It's about time: How integral affect increases impatience

Emotion. 2020 Apr;20(3):413-425. doi: 10.1037/emo0000553. Epub 2018 Dec 20.


Affect is integral to most decisions involving temptation. For instance, people may have difficulty saving for a house because they keep spending money on enjoyable, but more immediate items and events (e.g., fancy dinners). Little is known about how affect influences these types of intertemporal decisions. On the one hand, studies investigating the influence of incidental affect (i.e., affect that is unrelated to a decision, such as a person's mood) suggest that positive affect leads to increased impatience. On the other hand, studies on the role of integral affect (i.e., affect that is caused by the decision itself) in risky choice suggest a stronger focus on outcomes, which would result in increased patience. This investigation uses a delay discounting task to test whether integral affect is related to impatient behavior. In addition, it examines how affect impacts time perception. In a within-subjects design, choices between options with relatively affect-rich and relatively affect-poor outcomes were compared. Participants also completed a future time judgment task. Across 2 studies (N = 23 and N = 56), findings consistently showed that positive affect leads to changes in time perception. Participants judged future durations to be longer when considering options associated with high positive affect than when considering options with lower positive affect. In addition, in the second study we found evidence that affect impacts time attribute weighting. Importantly, our results suggest that changes in future time judgment may influence the propensity to make impatient choices without changing discounting per se. (PsycInfo Database Record (c) 2020 APA, all rights reserved).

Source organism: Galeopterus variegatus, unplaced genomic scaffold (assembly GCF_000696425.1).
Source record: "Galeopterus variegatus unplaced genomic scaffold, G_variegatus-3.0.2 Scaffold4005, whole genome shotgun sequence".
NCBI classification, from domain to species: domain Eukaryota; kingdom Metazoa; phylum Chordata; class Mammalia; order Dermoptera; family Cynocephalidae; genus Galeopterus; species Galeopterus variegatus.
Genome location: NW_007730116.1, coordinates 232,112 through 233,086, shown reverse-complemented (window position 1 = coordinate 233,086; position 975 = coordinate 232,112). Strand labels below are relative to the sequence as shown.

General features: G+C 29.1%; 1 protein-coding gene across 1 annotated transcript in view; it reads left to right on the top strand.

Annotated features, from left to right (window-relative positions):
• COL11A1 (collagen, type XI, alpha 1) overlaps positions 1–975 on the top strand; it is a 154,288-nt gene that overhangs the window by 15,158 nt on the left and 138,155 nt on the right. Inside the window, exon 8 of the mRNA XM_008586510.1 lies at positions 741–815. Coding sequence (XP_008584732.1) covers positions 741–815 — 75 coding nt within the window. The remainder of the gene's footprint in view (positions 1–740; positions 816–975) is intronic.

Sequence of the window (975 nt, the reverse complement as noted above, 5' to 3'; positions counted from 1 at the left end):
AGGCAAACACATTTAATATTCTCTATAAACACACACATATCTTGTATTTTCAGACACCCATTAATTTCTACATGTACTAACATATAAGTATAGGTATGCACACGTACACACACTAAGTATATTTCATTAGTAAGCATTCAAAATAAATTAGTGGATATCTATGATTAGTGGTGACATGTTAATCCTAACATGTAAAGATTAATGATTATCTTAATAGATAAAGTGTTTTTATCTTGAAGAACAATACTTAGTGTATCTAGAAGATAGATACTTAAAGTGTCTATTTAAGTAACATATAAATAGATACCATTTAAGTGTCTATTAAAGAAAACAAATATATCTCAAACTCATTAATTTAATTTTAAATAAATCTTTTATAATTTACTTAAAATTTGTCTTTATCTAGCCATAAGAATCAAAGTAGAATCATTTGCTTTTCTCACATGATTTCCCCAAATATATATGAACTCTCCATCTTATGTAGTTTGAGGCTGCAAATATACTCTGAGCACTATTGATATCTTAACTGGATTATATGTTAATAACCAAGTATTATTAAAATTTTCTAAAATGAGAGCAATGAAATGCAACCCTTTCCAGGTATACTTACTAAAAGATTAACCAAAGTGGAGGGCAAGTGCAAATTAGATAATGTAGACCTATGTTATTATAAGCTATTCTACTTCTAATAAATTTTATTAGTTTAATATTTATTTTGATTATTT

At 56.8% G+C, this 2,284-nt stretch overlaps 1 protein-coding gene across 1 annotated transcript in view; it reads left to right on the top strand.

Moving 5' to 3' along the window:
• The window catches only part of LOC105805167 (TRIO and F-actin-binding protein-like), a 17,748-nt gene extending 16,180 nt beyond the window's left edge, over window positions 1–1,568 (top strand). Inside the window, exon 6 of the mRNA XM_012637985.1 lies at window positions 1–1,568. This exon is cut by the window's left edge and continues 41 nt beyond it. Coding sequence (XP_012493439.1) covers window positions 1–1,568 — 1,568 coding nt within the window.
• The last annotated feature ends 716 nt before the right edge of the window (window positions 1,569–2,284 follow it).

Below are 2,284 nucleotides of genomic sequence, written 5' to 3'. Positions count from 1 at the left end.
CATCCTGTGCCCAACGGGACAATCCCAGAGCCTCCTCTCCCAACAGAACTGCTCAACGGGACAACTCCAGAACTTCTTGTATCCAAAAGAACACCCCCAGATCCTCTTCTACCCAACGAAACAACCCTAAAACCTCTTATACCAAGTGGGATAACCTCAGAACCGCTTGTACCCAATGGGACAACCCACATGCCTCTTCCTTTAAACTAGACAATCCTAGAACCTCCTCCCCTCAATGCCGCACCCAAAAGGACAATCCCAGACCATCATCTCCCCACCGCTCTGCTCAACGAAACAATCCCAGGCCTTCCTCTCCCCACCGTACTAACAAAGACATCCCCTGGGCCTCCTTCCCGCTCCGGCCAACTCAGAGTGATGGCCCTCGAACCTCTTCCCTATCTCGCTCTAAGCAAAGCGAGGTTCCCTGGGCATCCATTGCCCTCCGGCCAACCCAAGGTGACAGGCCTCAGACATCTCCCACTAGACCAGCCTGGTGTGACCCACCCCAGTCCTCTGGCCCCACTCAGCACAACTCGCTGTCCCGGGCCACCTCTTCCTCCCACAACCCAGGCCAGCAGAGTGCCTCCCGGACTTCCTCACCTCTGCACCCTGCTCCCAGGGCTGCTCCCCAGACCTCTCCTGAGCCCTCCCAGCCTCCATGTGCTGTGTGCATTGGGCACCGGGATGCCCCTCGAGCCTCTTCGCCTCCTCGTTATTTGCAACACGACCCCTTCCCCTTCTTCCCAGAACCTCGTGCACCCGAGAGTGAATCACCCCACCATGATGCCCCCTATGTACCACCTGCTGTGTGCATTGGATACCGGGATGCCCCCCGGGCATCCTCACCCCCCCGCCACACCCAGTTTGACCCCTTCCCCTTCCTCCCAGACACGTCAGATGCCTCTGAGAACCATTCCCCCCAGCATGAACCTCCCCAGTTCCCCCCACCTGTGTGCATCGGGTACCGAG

MeSH terms

  • Adult
  • Affect / physiology*
  • Decision Making*
  • Female
  • Humans
  • Male
  • Time Perception / physiology*
  • Young Adult